The Contemporary Man’s Thirty Minute Guide to Understanding Women

I had a fantastic long weekend. One of my friends had a birthday gathering in Hayes Valley and the occasion also turned into a nice reunion of sorts to catch up with folks who were out of town for the Holidays. The group was a lovely blend of men and women highlighted by animated conversation and hysterical laughter. Some sidebar discussions were peppered with terribly inappropriate, politically incorrect commentary. It was a hoot. Life would be quite dull if there was too much correctness, right?

Women talked with men. Men talked with other men. And women talked about men. I had several sidebars with a couple of friends updating me with their dating escapades. And it got me wondering if men talk about women with their manfriends as much as women talk about men with their womanfriends when it comes to getting advice about the behavior of the other sex.

The message I’d like to offer for men in the modern age is this:

If you would like to understand women better, just spend thirty minutes on Pinterest. Pinterest is the gathering place for the universal woman. And half an hour is all you’ll need. Really. And if you want to explore further and develop a deeper understanding, become a community member.


The Octopus: Intelligence and the Distributed Mind

I am writing about this topic again because people continue to ask me about the name of this blog ‘Sexy Octopus’ and my complementary Twitter handle @thesexyoctopus……

The nature of the intelligence of octopuses remains a mystery. Scientists may find it easier to investigate other “intelligent” animals such as dolphins or chimpanzees because they are more closely related to human beings as vertebrates. However, the octopus is an invertebrate. Furthermore, the question has arisen whether the octopus mind lacks the cohesiveness of the single consciousness that humans have. For example, do octopuses make decisions based solely on their brain or do their nerve-infused arms play a collaborative role? Is there a distributive role?

Learn what a distributed mind is  and how to think like an octopus here.

What if human beings had decentralized brain power? What if humans viewed the world with eight different view points?

Perhaps there is another planet out there inhabited by octopuses. Or intelligent aliens.

‘Females, it seems, sometimes eat the males.’~ Harvard Philosophy Professor Peter Godfrey-Smith, regarding the difference between humans and octopuses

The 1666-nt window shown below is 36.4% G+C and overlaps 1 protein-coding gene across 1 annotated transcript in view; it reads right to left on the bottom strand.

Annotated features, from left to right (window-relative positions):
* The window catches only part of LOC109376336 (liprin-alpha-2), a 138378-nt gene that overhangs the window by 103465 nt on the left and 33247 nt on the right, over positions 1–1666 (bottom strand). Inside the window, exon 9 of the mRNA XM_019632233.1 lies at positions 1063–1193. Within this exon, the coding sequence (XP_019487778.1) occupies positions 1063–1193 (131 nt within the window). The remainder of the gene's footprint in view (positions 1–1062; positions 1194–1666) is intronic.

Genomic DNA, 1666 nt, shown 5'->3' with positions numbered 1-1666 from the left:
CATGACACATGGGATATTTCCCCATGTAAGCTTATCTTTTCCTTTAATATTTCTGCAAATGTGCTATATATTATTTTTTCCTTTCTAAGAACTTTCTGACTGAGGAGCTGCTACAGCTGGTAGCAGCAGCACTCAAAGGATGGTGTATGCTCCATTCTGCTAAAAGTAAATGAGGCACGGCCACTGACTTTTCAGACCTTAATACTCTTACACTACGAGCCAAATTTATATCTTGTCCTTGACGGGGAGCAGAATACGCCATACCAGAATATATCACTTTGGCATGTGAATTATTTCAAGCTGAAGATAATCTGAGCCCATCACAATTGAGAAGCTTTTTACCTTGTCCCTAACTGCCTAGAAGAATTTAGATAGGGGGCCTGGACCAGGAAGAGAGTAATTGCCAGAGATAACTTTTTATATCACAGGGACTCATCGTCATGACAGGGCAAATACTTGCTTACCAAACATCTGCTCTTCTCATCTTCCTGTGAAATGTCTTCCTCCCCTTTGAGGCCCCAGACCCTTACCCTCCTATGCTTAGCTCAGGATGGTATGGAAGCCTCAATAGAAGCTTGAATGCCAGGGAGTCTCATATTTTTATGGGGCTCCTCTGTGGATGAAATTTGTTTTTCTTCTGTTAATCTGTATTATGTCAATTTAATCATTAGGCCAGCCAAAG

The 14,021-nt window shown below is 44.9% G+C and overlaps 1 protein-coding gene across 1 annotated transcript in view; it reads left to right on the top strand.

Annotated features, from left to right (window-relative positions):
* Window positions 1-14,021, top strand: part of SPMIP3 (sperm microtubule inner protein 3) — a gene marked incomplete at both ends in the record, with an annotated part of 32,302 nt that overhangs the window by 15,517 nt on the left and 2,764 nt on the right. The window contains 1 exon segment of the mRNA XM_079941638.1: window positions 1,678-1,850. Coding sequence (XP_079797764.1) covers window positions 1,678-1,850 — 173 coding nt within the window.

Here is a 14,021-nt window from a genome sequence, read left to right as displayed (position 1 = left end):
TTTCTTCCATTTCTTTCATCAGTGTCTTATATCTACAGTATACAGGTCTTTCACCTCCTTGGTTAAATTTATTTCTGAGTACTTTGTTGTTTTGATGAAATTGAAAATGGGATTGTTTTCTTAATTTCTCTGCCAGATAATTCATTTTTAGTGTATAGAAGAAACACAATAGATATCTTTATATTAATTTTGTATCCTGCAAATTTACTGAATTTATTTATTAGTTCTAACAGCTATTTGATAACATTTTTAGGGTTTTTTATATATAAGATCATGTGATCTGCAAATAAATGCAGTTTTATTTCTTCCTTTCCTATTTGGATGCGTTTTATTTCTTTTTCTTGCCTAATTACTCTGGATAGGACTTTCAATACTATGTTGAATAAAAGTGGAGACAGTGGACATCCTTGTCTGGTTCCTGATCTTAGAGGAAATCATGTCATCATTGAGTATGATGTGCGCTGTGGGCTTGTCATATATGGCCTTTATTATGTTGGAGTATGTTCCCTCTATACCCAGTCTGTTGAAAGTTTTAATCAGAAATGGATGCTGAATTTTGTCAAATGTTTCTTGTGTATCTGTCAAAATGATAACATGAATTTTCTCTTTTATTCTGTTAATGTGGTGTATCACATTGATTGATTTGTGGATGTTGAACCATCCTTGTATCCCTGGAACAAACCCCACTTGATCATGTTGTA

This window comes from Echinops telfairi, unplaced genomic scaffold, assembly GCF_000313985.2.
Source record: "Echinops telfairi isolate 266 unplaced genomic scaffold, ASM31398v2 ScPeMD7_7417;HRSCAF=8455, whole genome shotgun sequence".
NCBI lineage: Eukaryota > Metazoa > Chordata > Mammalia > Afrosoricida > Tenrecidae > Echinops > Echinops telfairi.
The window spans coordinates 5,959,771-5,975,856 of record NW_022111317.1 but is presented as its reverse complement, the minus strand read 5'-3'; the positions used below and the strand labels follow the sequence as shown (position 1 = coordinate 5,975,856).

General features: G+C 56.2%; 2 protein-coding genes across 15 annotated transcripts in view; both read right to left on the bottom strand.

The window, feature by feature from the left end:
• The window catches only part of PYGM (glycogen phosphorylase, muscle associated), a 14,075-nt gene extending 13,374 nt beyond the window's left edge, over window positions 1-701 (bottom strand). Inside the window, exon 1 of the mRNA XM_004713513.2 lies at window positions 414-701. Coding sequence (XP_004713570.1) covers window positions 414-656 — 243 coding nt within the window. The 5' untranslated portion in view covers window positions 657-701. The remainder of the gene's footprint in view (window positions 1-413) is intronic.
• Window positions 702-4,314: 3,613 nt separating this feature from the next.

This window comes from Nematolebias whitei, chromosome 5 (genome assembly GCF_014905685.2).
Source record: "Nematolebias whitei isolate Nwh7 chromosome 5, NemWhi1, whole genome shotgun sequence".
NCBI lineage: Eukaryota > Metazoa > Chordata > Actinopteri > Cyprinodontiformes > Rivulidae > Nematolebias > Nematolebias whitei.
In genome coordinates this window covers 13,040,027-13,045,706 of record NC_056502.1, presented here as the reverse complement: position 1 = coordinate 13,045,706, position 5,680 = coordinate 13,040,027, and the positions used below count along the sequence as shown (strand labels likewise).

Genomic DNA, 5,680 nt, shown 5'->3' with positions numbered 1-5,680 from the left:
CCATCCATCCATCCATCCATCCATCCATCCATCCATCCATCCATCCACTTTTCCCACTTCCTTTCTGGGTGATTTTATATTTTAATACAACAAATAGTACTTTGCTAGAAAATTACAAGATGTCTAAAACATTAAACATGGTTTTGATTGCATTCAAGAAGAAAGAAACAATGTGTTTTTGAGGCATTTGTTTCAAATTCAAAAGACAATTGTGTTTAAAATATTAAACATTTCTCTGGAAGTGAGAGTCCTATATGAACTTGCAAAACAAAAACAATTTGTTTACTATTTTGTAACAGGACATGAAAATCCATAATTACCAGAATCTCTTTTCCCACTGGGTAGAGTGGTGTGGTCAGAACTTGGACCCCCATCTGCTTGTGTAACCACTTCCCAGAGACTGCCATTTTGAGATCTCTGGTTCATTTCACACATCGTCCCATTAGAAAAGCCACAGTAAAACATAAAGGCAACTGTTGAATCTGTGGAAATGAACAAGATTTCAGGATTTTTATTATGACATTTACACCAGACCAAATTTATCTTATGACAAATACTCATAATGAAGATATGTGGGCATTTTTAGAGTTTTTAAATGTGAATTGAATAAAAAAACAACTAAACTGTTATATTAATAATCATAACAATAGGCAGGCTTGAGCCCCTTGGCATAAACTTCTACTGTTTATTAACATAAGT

Learning to Code Part I: The Power and Elegance of Ruby

I love the San Francisco Ruby community. This community is not based on jewelry lovers but refers to  Ruby, the computer programming language which originated in Japan. The San Francisco Ruby or SFRuby community is a group of developer volunteers and learners.

This weekend I was fortunate enough to participate in the Railsbridge Outreach for Women to learn beginning coding via Ruby on Rails. Ruby on Rails (RoR) is a framework for Ruby. Railsbridge workshops were founded by Sarah Allen who contributes her time and resources to encourage the representation of women in the technology space. She recognized the need to improve the diversity gap in programming. The Railsbridge community is currently based in the San Francisco Bay Area (imagine the Golden Gate Bridge) and Ms. Allen’s vision is to “bridge the gap from aspiring developer to contributing open source community member through mentoring, teaching and writing.”

The Golden Gate Bridge: I took this photo when I first moved here.

The Railsbridge workshop started on Friday evening and was completed as an all day event on Saturday. I learned enough skills to build my own game by the end of the course! My instructor was engaging and funny. He had long hair and wore a pink shirt. I had fun learning the new lingo. It was cool to learn about hash rockets (=>), arrays ( [  ] ), and strings ( ”  “) among other things. And even though I got barfing text along the way (think error message), the journey was rewarding.

The guessing game I built.

To me learning Ruby on Rails was not about applying technical skills or thinking like a Math major, but more like using a humanities approach of learning a new (foreign) language and thinking like a Philosophy major. Perhaps the misconception of computer coding is that you have to be equipped with technical skills to learn it effectively. Not so.

At the end of the day, Ruby is a language. Human beings use language to communicate effectively with each other. We learn foreign languages to do good and metaphorically build bridges with outside lands to foster peace and goodwill.  In the Ruby case, we are simply trying to communicate with another entity called a computer. Similar to the multi-lingual diplomat who is trying to do good, the aspiring developer dreams of building something big that will impact society in a positive way. I am not denying that evil exists and there are multi-lingual people who do bad things with their skills, and evil hackers determined to break something good or destroy the world. However, I think the power and elegance of learning a new language is in its potential to do good. Both the diplomat and the developer are both attempting to improve the human experience. I’m just connecting the dots between politics and technology. What have you done lately to contribute to society?